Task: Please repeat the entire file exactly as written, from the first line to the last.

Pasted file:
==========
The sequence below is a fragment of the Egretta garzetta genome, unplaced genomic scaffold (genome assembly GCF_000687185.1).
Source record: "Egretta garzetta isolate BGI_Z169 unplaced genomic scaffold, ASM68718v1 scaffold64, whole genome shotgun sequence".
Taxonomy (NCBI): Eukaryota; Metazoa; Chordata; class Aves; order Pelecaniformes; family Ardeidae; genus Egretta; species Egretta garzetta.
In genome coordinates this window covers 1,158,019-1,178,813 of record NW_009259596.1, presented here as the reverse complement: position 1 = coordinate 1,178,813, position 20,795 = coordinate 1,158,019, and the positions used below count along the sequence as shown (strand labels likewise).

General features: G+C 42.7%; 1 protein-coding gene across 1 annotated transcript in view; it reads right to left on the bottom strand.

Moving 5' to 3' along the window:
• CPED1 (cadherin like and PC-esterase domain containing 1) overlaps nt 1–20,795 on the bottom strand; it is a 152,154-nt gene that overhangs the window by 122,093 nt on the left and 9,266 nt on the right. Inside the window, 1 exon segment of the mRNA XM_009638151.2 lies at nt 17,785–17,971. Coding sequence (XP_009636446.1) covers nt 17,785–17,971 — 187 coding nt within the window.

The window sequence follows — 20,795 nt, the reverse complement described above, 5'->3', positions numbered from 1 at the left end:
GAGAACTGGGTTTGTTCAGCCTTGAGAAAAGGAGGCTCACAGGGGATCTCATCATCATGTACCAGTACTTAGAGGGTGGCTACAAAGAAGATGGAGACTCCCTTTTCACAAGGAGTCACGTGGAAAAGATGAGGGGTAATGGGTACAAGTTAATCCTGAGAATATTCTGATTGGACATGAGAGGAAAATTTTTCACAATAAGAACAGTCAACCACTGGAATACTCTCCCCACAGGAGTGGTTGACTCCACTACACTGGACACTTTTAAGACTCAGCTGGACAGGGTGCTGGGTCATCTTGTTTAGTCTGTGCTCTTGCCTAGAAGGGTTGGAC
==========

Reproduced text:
The sequence below is a fragment of the Egretta garzetta genome, unplaced genomic scaffold (genome assembly GCF_000687185.1).
Source record: "Egretta garzetta isolate BGI_Z169 unplaced genomic scaffold, ASM68718v1 scaffold64, whole genome shotgun sequence".
Taxonomy (NCBI): Eukaryota; Metazoa; Chordata; class Aves; order Pelecaniformes; family Ardeidae; genus Egretta; species Egretta garzetta.
In genome coordinates this window covers 1,158,019-1,178,813 of record NW_009259596.1, presented here as the reverse complement: position 1 = coordinate 1,178,813, position 20,795 = coordinate 1,158,019, and the positions used below count along the sequence as shown (strand labels likewise).

General features: G+C 42.7%; 1 protein-coding gene across 1 annotated transcript in view; it reads right to left on the bottom strand.

Moving 5' to 3' along the window:
• CPED1 (cadherin like and PC-esterase domain containing 1) overlaps nt 1–20,795 on the bottom strand; it is a 152,154-nt gene that overhangs the window by 122,093 nt on the left and 9,266 nt on the right. Inside the window, 1 exon segment of the mRNA XM_009638151.2 lies at nt 17,785–17,971. Coding sequence (XP_009636446.1) covers nt 17,785–17,971 — 187 coding nt within the window.

The window sequence follows — 20,795 nt, the reverse complement described above, 5'->3', positions numbered from 1 at the left end:
GAGAACTGGGTTTGTTCAGCCTTGAGAAAAGGAGGCTCACAGGGGATCTCATCATCATGTACCAGTACTTAGAGGGTGGCTACAAAGAAGATGGAGACTCCCTTTTCACAAGGAGTCACGTGGAAAAGATGAGGGGTAATGGGTACAAGTTAATCCTGAGAATATTCTGATTGGACATGAGAGGAAAATTTTTCACAATAAGAACAGTCAACCACTGGAATACTCTCCCCACAGGAGTGGTTGACTCCACTACACTGGACACTTTTAAGACTCAGCTGGACAGGGTGCTGGGTCATCTTGTTTAGTCTGTGCTCTTGCCTAGAAGGGTTGGAC